Visions for the future of nanotechnology

Visions for the future of nanotechnology

The folks over at the Wilson Center’s Project on Emerging Nanotechnologies have been busy, as summarized on their NanoFrontiers page. First we have a report (2 MB pdf) from their NanoFrontiers Workshop, written up by Karen Schmidt. A couple of excerpts:

It seems that the sky is the limit on what might one day be accomplished with nanostructured artificial tissues and nano-enhanced prosthetic devices…Perhaps what now seems almost like science fiction will one day seem like a historic paradigm shift that helped us solve some of our most pressing and complex problems.

I agree — to me it has always seemed like a paradigm shift: picturing being able to control the structure of matter down to the molecular level. Unthinkable not so long ago. (And, er, still unthinkable to many today who have not made the shift.)

Also just out is the first edition of their NanoFrontiers newsletter (2.2 MB pdf). An excerpt:

Looking further out, some forecasts anticipate that progress in medicine and nanotechnology will lead, for example, to internal nano-sensor networks that will monitor the total health of individuals and provide aggregated intelligence to health care providers. The biosensors would be small enough so that they might be inhaled, infused through the skin, or ingested.

The interesting thing about these quotations is not that they are new ideas, but that they are appearing in quite a mainstream publication. What was regarded as edgy before, when only Foresight was making such projections, is rapidly becoming the consensus world view among those who look ahead. Welcome to those now joining this perspective! —Christine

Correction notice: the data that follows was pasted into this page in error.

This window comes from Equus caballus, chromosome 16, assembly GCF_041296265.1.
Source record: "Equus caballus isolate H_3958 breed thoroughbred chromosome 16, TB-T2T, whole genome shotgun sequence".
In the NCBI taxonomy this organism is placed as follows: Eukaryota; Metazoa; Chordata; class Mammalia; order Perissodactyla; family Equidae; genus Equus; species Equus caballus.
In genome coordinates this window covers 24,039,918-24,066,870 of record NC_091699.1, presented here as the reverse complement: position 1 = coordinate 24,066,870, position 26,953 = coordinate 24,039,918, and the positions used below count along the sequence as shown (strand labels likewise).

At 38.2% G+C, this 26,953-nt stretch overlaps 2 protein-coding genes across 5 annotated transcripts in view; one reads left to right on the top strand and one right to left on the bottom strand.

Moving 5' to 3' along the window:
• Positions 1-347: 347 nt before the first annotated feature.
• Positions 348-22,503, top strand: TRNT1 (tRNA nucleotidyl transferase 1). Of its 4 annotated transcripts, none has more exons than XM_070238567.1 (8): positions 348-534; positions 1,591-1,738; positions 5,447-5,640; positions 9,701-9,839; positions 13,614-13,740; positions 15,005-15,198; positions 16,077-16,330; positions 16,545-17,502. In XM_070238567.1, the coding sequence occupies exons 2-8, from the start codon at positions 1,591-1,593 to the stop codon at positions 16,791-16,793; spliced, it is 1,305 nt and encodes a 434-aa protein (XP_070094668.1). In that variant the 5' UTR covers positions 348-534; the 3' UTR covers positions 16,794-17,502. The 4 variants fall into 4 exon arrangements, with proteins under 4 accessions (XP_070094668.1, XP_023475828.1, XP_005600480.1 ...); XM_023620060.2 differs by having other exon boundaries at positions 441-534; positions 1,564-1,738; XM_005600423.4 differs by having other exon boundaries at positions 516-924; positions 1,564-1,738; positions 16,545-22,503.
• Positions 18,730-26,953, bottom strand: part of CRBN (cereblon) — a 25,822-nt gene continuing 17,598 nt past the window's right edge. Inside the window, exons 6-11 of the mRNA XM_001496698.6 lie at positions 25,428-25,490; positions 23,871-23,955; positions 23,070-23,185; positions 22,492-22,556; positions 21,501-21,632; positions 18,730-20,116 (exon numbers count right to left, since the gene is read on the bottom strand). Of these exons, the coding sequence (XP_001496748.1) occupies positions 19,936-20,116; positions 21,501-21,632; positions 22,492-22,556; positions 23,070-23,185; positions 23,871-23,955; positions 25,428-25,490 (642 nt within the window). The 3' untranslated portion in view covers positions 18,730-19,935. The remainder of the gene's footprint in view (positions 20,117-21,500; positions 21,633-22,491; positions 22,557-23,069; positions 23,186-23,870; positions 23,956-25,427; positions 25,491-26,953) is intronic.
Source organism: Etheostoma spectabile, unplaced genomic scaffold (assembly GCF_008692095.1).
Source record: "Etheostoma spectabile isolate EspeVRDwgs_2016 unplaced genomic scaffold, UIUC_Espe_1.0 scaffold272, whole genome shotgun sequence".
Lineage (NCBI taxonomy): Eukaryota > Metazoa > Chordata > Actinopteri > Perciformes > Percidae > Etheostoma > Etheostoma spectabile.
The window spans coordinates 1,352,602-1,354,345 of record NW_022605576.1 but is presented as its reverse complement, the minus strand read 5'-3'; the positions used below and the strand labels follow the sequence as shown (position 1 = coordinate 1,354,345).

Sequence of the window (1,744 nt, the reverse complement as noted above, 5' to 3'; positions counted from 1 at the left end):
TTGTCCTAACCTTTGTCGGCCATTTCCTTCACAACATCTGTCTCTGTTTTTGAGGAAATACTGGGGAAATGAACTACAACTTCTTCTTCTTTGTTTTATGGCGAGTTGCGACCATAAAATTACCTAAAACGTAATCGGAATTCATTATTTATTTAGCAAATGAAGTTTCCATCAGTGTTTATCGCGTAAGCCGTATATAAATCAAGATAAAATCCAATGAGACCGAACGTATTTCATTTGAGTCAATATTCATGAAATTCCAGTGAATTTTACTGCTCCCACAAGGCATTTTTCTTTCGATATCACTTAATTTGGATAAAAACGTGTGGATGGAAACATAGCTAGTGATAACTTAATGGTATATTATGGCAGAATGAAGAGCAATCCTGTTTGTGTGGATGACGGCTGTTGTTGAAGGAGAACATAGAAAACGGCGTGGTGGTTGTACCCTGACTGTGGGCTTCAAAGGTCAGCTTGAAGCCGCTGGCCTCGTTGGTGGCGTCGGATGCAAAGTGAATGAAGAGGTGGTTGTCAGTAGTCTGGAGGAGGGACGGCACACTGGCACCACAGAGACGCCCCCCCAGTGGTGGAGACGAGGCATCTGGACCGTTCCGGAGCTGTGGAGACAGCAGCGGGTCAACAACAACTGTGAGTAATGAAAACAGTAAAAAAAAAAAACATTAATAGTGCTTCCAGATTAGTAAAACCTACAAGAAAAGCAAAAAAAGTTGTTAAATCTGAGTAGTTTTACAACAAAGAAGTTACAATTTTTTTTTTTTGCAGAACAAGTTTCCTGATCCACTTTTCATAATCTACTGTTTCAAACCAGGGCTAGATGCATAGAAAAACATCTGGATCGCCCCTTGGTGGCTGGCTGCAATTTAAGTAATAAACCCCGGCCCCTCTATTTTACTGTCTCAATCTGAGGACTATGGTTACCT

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  1. Eric Tulloch May 2, 2007 at 2:08 pm - Reply

    I’ve become an avid reader of L. E. Modesitt’s literature, particularly that which he terms “speculative fiction,” incorporating aspects of the future that tend to look far more realistic than many of the fantasy-style visions of a significant amount of science fiction. Perhaps one of the most intriguing (and telling) things about his works is that they’ve incorporated nanotechnology, including the “inhaled, infused through the skin, or ingested” ideas for quite some time. Yet most people with whom I discuss such ideas remain skeptical, if not completely disbelieving.

    To take the sensor delivery method further, is it such a stretch to think that targeted medications or other nanoscale medical applications could be delivered in the same manner?

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